To be clear, then: the luxury hotels of Uruguay are not actually run by illiterate goatherds. The children are uniformly adorable, and there is not, in fact, a one-to-one ratio of vacation beaches and dystopian seaboards overrun with drug needles and feral hookers. I have no particular insight into the cellular data plans of either tall or short gauchos, nor do I suspect that black metal is any more popular or less awful in Uruguay than it is anyplace else.

I will vigorously defend, however, my assertion that history in Colonia del Sacramento whispers to people in Portuguese. I have heard history whispering in Spanish on several occasions, and this didn’t sound anything like that.

Kristy of Visa USA 11.04.13 | 10:05 PM ET

One thing is for sure, Uruguay is a beautiful country and should must visit.

Hannah 11.05.13 | 4:57 AM ET

Awesome read. Glad i stumble on this and would definitely love to go to Uruguay!

John Haynes 11.10.13 | 2:50 AM ET

Insightful blog! I would love to see real cowboys too or get a chance to wear their costumes!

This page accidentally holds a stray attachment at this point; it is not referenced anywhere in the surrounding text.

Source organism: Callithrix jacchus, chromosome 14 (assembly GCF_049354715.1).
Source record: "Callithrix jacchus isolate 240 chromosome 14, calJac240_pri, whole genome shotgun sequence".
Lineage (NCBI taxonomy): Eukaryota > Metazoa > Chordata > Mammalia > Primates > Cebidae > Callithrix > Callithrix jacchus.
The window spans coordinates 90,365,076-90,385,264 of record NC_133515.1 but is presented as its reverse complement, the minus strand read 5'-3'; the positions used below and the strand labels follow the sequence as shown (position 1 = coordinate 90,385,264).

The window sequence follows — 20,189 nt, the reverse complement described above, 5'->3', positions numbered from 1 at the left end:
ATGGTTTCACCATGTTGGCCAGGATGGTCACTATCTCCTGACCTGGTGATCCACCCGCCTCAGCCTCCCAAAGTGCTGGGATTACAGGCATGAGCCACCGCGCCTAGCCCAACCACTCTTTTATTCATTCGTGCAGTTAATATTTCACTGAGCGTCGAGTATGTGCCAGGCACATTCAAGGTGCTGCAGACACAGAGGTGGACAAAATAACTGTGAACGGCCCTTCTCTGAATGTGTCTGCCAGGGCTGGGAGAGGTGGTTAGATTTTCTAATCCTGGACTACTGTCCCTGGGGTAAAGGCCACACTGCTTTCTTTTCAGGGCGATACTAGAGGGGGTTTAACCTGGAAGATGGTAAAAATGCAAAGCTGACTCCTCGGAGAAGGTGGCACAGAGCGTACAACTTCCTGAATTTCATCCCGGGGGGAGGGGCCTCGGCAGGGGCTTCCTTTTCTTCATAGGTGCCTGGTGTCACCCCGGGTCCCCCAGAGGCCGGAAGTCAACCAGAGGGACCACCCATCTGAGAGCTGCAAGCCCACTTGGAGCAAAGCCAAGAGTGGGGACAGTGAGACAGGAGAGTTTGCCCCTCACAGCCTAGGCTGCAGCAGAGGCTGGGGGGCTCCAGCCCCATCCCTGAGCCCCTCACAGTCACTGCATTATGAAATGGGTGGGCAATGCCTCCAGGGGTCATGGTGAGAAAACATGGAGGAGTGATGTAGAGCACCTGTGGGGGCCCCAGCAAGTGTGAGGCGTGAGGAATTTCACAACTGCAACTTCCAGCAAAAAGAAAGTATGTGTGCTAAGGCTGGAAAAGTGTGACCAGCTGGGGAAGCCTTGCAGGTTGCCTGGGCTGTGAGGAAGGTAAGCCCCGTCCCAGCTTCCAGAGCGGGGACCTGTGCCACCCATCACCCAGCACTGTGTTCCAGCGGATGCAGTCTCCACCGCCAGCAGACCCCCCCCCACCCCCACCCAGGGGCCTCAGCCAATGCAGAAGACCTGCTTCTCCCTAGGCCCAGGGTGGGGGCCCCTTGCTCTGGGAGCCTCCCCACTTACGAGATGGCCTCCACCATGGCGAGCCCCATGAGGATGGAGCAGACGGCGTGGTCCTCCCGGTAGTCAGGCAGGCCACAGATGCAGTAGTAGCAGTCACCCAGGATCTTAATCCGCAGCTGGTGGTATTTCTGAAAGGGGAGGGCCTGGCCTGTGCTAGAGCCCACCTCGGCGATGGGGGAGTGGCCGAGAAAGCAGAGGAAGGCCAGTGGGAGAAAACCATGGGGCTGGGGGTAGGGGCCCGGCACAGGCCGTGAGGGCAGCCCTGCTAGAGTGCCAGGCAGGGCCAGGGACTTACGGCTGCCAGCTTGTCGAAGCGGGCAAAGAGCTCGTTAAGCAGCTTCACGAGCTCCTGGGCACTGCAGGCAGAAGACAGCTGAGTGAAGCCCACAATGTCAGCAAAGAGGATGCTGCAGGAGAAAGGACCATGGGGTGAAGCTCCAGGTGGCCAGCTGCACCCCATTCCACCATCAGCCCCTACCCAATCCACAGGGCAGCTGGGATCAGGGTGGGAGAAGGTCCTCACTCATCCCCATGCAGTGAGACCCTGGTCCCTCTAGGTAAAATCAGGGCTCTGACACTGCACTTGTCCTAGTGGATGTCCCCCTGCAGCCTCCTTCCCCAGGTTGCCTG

Agencija za zaposljavanje 11.13.13 | 1:51 PM ET

I love the way this article was written. Gives you an insight of what to expect when visiting the country without revealing the little hidden secrets we must explore on our own. Looking forward to visiting Montevideo next year, although only will stay for overnight will try to grasp as much as possible. Keep up the good work!

Hope 11.13.13 | 1:59 PM ET

Thanks Brian! Good God, I guess it’s telling that I’ve read so much marketing crap about exotic places and vibrant cultures…I’m jaded when it comes to knowing who is self-aware and who is completely serious about “discovering” ahem, hidden gems.

Robert Sutardi 11.18.13 | 11:41 AM ET

Great! Love this kind of posts because you end up knowing more people and find out great inspiration!

Commenting is not available in this weblog entry.